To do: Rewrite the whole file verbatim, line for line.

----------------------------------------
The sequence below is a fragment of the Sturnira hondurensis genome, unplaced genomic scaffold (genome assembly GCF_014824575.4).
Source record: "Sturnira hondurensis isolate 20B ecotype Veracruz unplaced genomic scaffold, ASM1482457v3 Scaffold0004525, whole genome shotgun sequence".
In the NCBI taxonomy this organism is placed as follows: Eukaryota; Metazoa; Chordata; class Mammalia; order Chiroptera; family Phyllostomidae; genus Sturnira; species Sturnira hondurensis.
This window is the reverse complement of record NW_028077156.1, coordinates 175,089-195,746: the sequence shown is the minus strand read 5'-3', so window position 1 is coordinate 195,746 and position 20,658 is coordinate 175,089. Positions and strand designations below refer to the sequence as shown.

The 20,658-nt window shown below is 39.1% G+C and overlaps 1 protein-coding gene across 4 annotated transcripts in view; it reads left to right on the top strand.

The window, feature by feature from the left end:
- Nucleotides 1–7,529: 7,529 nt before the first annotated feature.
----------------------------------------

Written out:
The sequence below is a fragment of the Sturnira hondurensis genome, unplaced genomic scaffold (genome assembly GCF_014824575.4).
Source record: "Sturnira hondurensis isolate 20B ecotype Veracruz unplaced genomic scaffold, ASM1482457v3 Scaffold0004525, whole genome shotgun sequence".
In the NCBI taxonomy this organism is placed as follows: Eukaryota; Metazoa; Chordata; class Mammalia; order Chiroptera; family Phyllostomidae; genus Sturnira; species Sturnira hondurensis.
This window is the reverse complement of record NW_028077156.1, coordinates 175,089-195,746: the sequence shown is the minus strand read 5'-3', so window position 1 is coordinate 195,746 and position 20,658 is coordinate 175,089. Positions and strand designations below refer to the sequence as shown.

The 20,658-nt window shown below is 39.1% G+C and overlaps 1 protein-coding gene across 4 annotated transcripts in view; it reads left to right on the top strand.

The window, feature by feature from the left end:
- Nucleotides 1–7,529: 7,529 nt before the first annotated feature.